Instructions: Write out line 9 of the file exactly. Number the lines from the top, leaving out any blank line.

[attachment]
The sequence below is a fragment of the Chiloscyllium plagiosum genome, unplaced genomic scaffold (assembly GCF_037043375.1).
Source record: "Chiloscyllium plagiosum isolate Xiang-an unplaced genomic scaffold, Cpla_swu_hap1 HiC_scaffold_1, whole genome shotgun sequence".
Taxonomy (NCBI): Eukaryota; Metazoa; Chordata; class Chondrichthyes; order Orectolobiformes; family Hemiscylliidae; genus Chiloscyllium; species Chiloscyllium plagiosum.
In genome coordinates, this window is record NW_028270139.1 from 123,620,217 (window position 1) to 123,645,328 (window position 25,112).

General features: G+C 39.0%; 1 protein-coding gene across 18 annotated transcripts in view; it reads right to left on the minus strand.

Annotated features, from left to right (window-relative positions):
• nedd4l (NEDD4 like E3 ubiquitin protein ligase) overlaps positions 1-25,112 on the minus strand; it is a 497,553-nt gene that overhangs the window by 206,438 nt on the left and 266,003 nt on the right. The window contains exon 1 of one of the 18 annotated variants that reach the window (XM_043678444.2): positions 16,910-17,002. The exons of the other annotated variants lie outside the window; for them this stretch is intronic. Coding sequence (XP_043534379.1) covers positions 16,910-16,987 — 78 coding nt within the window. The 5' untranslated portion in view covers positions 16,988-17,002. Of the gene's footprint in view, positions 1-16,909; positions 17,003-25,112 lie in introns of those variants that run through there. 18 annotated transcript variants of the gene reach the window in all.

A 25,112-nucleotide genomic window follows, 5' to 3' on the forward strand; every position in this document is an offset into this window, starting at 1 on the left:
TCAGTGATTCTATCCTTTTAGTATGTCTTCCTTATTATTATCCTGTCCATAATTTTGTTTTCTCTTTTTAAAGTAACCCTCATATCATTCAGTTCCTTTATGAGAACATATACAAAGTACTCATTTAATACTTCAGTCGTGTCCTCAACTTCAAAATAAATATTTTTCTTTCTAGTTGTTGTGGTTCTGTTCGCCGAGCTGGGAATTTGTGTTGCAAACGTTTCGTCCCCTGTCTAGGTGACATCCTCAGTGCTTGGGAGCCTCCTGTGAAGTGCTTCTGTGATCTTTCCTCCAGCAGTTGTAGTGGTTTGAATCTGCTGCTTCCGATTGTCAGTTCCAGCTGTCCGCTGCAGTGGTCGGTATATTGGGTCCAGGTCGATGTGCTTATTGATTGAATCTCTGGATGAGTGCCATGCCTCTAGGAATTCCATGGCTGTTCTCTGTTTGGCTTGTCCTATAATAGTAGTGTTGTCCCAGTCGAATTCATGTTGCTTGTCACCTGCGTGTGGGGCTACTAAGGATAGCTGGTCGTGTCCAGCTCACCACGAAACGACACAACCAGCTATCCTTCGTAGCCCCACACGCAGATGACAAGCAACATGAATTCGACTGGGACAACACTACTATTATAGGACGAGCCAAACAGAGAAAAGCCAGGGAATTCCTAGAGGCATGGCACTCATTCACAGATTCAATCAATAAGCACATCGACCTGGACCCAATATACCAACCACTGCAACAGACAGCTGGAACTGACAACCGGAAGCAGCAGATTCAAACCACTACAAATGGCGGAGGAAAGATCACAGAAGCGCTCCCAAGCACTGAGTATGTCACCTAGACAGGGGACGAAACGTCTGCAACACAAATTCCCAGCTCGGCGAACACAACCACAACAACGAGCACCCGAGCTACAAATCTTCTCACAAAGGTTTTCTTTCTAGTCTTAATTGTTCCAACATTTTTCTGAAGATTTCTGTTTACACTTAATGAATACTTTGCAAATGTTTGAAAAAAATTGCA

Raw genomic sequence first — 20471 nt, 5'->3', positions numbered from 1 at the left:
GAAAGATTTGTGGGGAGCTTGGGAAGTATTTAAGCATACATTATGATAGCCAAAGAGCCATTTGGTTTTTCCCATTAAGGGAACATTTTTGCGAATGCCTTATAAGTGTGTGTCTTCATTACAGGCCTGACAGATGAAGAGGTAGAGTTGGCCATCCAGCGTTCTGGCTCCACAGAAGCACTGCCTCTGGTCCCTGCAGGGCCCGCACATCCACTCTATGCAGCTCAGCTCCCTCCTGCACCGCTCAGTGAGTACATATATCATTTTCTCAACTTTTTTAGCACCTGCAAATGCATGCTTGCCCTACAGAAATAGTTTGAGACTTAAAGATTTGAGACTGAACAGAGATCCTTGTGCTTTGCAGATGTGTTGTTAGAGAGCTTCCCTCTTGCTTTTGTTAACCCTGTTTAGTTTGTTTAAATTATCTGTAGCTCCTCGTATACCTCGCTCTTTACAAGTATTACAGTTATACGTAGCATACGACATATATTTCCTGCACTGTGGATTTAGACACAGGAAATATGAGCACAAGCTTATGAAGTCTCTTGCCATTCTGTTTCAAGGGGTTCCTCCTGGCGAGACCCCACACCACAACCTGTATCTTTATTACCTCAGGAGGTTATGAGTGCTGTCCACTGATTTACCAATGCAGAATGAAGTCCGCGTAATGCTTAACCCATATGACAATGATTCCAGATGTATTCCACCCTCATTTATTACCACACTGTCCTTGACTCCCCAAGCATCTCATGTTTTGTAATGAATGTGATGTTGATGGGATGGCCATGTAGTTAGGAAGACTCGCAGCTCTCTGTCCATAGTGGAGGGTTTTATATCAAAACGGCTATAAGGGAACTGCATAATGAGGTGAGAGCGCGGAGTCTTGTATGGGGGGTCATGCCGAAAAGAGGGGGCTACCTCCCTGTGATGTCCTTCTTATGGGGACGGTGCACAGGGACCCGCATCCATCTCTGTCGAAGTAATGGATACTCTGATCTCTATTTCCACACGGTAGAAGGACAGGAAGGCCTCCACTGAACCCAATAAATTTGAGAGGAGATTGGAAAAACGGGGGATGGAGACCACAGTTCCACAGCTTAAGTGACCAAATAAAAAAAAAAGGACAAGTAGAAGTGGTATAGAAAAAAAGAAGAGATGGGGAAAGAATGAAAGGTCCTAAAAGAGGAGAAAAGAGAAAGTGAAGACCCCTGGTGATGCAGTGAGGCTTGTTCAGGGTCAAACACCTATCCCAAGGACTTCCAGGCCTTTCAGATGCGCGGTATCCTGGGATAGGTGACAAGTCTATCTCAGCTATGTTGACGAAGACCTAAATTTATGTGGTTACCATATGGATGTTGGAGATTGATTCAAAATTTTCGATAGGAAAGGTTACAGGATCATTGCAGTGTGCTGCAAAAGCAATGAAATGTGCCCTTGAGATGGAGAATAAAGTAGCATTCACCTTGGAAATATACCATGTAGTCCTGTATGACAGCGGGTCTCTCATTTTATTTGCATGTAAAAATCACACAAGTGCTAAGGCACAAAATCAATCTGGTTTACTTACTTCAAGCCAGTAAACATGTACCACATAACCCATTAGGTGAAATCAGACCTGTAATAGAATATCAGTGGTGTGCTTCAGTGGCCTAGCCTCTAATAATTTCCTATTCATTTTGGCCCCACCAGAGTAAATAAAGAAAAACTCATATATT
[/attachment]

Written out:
TCAGTGATTCTATCCTTTTAGTATGTCTTCCTTATTATTATCCTGTCCATAATTTTGTTTTCTCTTTTTAAAGTAACCCTCATATCATTCAGTTCCTTTATGAGAACATATACAAAGTACTCATTTAATACTTCAGTCGTGTCCTCAACTTCAAAATAAATATTTTTCTTTCTAGTTGTTGTGGTTCTGTTCGCCGAGCTGGGAATTTGTGTTGCAAACGTTTCGTCCCCTGTCTAGGTGACATCCTCAGTGCTTGGGAGCCTCCTGTGAAGTGCTTCTGTGATCTTTCCTCCAGCAGTTGTAGTGGTTTGAATCTGCTGCTTCCGATTGTCAGTTCCAGCTGTCCGCTGCAGTGGTCGGTATATTGGGTCCAGGTCGATGTGCTTATTGATTGAATCTCTGGATGAGTGCCATGCCTCTAGGAATTCCATGGCTGTTCTCTGTTTGGCTTGTCCTATAATAGTAGTGTTGTCCCAGTCGAATTCATGTTGCTTGTCACCTGCGTGTGGGGCTACTAAGGATAGCTGGTCGTGTCCAGCTCACCACGAAACGACACAACCAGCTATCCTTCGTAGCCCCACACGCAGATGACAAGCAACATGAATTCGACTGGGACAACACTACTATTATAGGACGAGCCAAACAGAGAAAAGCCAGGGAATTCCTAGAGGCATGGCACTCATTCACAGATTCAATCAATAAGCACATCGACCTGGACCCAATATACCAACCACTGCAACAGACAGCTGGAACTGACAACCGGAAGCAGCAGATTCAAACCACTACAAATGGCGGAGGAAAGATCACAGAAGCGCTCCCAAGCACTGAGTATGTCACCTAGACAGGGGACGAAACGTCTGCAACACAAATTCCCAGCTCGGCGAACACAACCACAACAACGAGCACCCGAGCTACAAATCTTCTCACAAAGGTTTTCTTTCTAGTCTTAATTGTTCCAACATTTTTCTGAAGATTTCTGTTTACACTTAATGAATACTTTGCAAATGTTTGAAAAAAATTGCA